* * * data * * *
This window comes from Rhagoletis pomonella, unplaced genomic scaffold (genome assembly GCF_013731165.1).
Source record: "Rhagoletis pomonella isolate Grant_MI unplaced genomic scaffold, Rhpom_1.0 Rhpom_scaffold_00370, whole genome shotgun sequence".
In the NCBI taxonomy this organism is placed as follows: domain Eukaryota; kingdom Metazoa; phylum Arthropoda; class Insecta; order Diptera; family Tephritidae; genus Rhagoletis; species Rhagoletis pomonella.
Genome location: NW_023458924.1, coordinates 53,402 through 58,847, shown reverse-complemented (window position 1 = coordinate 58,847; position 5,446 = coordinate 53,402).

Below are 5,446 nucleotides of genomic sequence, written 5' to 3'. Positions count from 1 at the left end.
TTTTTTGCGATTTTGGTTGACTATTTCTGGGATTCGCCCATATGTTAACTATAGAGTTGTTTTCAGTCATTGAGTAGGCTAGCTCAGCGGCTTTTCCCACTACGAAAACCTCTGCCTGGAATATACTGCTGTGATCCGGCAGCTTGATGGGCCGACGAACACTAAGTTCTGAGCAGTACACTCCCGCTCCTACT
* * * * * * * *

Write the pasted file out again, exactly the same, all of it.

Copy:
This window comes from Rhagoletis pomonella, unplaced genomic scaffold (genome assembly GCF_013731165.1).
Source record: "Rhagoletis pomonella isolate Grant_MI unplaced genomic scaffold, Rhpom_1.0 Rhpom_scaffold_00370, whole genome shotgun sequence".
In the NCBI taxonomy this organism is placed as follows: domain Eukaryota; kingdom Metazoa; phylum Arthropoda; class Insecta; order Diptera; family Tephritidae; genus Rhagoletis; species Rhagoletis pomonella.
Genome location: NW_023458924.1, coordinates 53,402 through 58,847, shown reverse-complemented (window position 1 = coordinate 58,847; position 5,446 = coordinate 53,402).

Below are 5,446 nucleotides of genomic sequence, written 5' to 3'. Positions count from 1 at the left end.
TTTTTTGCGATTTTGGTTGACTATTTCTGGGATTCGCCCATATGTTAACTATAGAGTTGTTTTCAGTCATTGAGTAGGCTAGCTCAGCGGCTTTTCCCACTACGAAAACCTCTGCCTGGAATATACTGCTGTGATCCGGCAGCTTGATGGGCCGACGAACACTAAGTTCTGAGCAGTACACTCCCGCTCCTACT